I shouldn’t have borrowed this book. It’s not really my cup of tea. To be honest, I had my doubts when reading the blurb – a private eye story in a dystopian science fiction universe. I’m into crime fiction, but don’t really “do” sci-fi. But I thought I would give it ago, as the story appeared compelling.
Detective Sebastian Kessler lives in Dis, a sprawling urban nightmare run by corporations and choking on foul, polluted air. He takes synthetic drugs, is addicted to them. One day a case comes his way, a waif of a woman walks into his tip of an office begging for help. She’s the daughter of a priest who appears to have been brutally murdered. Or perhaps he overdosed on a new lethal drug doing the rounds. So far so very Chandleresque and there is much in this tale that is inspired by the PI novels of old.
So I borrowed this book hoping that the detective bit would outweigh the sci-fi bit. I like dystopian fiction, but I like mine more like Cormac McCarthy’s The Road. I had real trepidation about the sci-fi. Unfortunately for me, my worries proved founded. The book is very sci-fi and I struggled with that. I found it difficult to imagine the world of Dis that the author set out, to picture it in my mind. This got in the way of the reading experience for me and I never felt compelled to pick up the book, never found it a page-turner. Until the end when to my surprise a supernatural element was introduced.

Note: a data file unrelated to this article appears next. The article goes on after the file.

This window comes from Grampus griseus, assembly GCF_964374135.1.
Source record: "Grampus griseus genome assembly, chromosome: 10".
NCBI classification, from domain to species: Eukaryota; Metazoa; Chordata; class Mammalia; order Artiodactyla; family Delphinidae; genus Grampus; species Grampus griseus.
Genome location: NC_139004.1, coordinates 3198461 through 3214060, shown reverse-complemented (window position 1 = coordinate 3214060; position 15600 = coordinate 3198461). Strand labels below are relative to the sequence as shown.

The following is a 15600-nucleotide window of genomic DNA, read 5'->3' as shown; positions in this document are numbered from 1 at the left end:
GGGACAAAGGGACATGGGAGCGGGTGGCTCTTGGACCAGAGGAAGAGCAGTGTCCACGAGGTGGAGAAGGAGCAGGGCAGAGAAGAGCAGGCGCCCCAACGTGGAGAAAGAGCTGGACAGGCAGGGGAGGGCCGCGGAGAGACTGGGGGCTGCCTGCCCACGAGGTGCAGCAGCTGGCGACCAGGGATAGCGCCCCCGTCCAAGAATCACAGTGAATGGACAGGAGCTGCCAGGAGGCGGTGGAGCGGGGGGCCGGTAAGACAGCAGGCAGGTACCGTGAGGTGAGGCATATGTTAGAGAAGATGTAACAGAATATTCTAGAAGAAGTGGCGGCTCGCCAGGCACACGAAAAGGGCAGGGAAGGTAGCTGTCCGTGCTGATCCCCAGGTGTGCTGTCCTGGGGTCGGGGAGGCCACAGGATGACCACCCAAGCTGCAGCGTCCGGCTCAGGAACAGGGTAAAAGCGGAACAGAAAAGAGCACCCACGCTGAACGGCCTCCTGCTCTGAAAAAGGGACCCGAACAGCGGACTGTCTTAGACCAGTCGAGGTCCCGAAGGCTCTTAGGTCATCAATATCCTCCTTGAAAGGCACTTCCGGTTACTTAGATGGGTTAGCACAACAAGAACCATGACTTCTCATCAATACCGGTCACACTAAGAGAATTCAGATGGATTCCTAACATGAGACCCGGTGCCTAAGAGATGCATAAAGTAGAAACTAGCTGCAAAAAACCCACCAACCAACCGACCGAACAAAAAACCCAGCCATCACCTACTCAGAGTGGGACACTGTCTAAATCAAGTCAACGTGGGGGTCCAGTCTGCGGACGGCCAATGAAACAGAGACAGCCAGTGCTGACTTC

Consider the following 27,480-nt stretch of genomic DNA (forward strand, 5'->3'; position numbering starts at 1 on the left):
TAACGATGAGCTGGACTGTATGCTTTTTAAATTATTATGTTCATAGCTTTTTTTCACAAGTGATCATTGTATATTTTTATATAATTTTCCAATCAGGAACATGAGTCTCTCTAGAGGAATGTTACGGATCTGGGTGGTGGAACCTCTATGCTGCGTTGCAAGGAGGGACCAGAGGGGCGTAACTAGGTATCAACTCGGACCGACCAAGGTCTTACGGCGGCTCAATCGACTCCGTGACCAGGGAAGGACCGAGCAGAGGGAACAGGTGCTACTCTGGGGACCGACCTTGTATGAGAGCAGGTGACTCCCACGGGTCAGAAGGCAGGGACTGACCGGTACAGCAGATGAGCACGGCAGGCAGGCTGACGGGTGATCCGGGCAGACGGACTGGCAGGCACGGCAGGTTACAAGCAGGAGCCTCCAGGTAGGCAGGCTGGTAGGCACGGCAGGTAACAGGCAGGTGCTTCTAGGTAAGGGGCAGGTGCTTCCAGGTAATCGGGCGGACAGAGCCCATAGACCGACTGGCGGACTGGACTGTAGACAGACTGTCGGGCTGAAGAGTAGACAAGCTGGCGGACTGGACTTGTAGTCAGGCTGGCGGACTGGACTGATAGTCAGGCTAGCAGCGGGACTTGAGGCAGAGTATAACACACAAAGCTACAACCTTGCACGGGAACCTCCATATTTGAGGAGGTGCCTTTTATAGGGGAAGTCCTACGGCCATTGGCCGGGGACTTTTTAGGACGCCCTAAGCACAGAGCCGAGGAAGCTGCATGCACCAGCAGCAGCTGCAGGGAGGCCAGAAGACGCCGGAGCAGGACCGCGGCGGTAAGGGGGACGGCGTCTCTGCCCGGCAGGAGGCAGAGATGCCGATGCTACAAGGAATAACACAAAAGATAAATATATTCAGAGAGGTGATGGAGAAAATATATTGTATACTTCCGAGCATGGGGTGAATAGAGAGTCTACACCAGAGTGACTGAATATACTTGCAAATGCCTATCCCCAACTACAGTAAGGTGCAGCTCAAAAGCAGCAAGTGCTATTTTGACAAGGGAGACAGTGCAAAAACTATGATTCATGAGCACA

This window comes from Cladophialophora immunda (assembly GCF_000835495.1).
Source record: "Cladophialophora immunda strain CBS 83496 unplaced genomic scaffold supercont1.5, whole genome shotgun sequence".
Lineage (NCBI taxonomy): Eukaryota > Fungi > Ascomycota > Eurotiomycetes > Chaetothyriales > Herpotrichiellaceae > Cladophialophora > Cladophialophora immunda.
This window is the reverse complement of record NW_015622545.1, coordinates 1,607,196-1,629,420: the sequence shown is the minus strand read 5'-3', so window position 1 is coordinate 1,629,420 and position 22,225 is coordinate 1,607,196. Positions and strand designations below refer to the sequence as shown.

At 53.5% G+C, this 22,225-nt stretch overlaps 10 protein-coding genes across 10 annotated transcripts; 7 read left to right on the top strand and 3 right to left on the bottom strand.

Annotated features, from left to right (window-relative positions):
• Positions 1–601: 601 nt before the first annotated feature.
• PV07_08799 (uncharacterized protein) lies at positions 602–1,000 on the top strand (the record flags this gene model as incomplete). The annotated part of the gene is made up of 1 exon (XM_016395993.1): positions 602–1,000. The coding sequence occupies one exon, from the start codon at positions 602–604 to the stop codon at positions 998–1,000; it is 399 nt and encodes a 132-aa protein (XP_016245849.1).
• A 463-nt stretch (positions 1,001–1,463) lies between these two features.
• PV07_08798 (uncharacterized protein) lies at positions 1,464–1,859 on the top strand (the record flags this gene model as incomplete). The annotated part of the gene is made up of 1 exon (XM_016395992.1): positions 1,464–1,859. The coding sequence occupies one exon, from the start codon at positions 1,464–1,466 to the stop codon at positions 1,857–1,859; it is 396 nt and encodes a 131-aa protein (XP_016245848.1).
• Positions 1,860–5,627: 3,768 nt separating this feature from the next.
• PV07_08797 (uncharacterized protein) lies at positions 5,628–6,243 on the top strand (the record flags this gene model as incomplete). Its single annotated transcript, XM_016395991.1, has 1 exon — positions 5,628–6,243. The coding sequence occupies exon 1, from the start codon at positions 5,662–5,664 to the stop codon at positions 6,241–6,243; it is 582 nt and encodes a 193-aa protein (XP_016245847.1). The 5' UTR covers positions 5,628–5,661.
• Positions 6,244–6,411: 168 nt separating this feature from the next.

But having said all that, I accept that much of my problems with the book came from my own mind. Perhaps I lack the imagination of those who read sci-fi? Perhaps my desire to read tales grounded in a more recognisable world is a fault of my own? And City of Darkness is a well-written tale. So I’m going to give this book 4 out of 5 stars, because while I might not have enjoyed it myself, I’m sure those more interested in sci-fi will.
I would give this book 4 out of 5 stars